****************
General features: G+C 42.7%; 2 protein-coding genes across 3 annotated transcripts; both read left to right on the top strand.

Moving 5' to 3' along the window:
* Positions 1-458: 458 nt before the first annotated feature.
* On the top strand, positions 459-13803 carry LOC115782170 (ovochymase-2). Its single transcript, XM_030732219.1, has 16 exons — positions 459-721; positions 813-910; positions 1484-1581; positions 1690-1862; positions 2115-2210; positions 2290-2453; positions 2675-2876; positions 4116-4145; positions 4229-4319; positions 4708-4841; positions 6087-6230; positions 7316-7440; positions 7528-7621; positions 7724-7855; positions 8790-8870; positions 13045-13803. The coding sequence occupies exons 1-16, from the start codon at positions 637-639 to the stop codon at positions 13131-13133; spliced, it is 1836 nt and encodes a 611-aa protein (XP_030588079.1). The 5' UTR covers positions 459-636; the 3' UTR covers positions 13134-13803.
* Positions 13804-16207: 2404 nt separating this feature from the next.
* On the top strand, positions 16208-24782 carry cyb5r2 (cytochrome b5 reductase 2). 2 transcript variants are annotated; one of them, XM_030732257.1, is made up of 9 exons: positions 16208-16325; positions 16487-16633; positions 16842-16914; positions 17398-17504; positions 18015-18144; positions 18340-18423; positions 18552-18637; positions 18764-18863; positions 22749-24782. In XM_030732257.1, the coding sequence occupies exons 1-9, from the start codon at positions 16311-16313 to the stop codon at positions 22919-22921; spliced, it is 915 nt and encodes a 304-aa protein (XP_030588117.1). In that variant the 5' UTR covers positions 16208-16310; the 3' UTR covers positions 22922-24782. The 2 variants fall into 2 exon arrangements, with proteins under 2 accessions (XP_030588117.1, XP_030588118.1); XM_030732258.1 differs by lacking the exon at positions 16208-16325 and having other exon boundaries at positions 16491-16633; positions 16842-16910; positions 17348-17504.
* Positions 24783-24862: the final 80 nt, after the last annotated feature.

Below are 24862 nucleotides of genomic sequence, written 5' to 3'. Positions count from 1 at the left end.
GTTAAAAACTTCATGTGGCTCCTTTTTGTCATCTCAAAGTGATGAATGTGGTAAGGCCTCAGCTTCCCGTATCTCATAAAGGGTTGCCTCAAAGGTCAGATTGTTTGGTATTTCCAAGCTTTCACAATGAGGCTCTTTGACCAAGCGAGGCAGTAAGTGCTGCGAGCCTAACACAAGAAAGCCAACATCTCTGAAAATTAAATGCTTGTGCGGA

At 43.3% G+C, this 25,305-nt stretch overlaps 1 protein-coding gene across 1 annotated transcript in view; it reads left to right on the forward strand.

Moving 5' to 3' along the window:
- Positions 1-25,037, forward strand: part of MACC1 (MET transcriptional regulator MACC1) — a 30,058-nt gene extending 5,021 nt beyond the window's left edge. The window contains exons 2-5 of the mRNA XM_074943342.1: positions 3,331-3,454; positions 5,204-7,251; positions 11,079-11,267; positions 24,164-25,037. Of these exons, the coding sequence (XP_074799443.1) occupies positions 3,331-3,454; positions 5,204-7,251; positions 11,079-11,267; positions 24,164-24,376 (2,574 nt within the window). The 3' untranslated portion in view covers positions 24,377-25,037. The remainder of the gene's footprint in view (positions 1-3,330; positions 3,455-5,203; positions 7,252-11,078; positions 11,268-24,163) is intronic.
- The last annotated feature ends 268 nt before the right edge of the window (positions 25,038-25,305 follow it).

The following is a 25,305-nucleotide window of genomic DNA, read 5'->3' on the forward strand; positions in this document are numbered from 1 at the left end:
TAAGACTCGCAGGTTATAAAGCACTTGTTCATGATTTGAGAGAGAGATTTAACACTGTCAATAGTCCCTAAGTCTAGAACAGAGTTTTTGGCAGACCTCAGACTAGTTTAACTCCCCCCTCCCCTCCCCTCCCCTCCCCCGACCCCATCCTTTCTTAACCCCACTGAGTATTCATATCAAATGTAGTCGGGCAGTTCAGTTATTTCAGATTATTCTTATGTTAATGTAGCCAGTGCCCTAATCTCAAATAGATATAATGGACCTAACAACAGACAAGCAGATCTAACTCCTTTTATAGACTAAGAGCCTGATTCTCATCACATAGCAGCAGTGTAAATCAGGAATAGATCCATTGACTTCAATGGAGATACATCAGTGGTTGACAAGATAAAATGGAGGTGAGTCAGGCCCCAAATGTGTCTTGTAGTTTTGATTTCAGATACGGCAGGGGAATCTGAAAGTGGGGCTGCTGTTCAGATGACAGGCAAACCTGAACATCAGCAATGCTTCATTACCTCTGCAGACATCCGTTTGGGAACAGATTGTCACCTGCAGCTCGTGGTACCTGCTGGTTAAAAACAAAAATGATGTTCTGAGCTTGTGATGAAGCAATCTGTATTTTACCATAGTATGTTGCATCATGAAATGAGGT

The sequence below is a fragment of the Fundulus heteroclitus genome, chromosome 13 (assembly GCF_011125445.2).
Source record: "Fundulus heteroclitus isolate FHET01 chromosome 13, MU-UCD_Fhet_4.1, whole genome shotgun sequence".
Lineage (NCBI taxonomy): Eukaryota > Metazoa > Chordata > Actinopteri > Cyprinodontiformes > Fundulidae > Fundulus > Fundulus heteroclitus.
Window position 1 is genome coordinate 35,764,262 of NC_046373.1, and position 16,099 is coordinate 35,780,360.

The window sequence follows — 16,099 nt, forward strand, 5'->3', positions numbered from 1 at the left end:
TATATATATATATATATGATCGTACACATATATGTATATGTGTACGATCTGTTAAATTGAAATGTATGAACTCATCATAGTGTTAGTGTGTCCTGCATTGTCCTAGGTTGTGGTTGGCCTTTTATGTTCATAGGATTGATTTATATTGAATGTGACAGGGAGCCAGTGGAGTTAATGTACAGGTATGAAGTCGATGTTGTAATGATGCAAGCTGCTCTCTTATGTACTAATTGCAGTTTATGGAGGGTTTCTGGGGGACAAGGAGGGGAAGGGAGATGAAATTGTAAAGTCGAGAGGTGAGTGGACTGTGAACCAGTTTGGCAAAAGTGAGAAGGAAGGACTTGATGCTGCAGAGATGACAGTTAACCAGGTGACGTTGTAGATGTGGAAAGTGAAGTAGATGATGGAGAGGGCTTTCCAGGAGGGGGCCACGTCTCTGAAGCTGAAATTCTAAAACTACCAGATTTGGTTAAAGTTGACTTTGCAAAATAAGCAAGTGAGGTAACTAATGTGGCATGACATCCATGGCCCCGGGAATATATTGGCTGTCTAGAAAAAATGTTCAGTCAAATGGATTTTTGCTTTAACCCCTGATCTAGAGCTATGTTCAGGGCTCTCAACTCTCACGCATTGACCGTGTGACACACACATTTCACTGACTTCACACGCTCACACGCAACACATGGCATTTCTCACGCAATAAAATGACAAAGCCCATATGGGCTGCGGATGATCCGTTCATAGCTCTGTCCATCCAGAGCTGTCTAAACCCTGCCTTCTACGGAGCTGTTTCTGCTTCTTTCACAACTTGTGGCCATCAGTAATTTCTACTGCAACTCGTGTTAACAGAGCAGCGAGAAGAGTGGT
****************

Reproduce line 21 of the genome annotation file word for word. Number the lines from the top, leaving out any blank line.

TATATATATATATATATGATCGTACACATATATGTATATGTGTACGATCTGTTAAATTGAAATGTATGAACTCATCATAGTGTTAGTGTGTCCTGCATTGTCCTAGGTTGTGGTTGGCCTTTTATGTTCATAGGATTGATTTATATTGAATGTGACAGGGAGCCAGTGGAGTTAATGTACAGGTATGAAGTCGATGTTGTAATGATGCAAGCTGCTCTCTTATGTACTAATTGCAGTTTATGGAGGGTTTCTGGGGGACAAGGAGGGGAAGGGAGATGAAATTGTAAAGTCGAGAGGTGAGTGGACTGTGAACCAGTTTGGCAAAAGTGAGAAGGAAGGACTTGATGCTGCAGAGATGACAGTTAACCAGGTGACGTTGTAGATGTGGAAAGTGAAGTAGATGATGGAGAGGGCTTTCCAGGAGGGGGCCACGTCTCTGAAGCTGAAATTCTAAAACTACCAGATTTGGTTAAAGTTGACTTTGCAAAATAAGCAAGTGAGGTAACTAATGTGGCATGACATCCATGGCCCCGGGAATATATTGGCTGTCTAGAAAAAATGTTCAGTCAAATGGATTTTTGCTTTAACCCCTGATCTAGAGCTATGTTCAGGGCTCTCAACTCTCACGCATTGACCGTGTGACACACACATTTCACTGACTTCACACGCTCACACGCAACACATGGCATTTCTCACGCAATAAAATGACAAAGCCCATATGGGCTGCGGATGATCCGTTCATAGCTCTGTCCATCCAGAGCTGTCTAAACCCTGCCTTCTACGGAGCTGTTTCTGCTTCTTTCACAACTTGTGGCCATCAGTAATTTCTACTGCAACTCGTGTTAACAGAGCAGCGAGAAGAGTGGT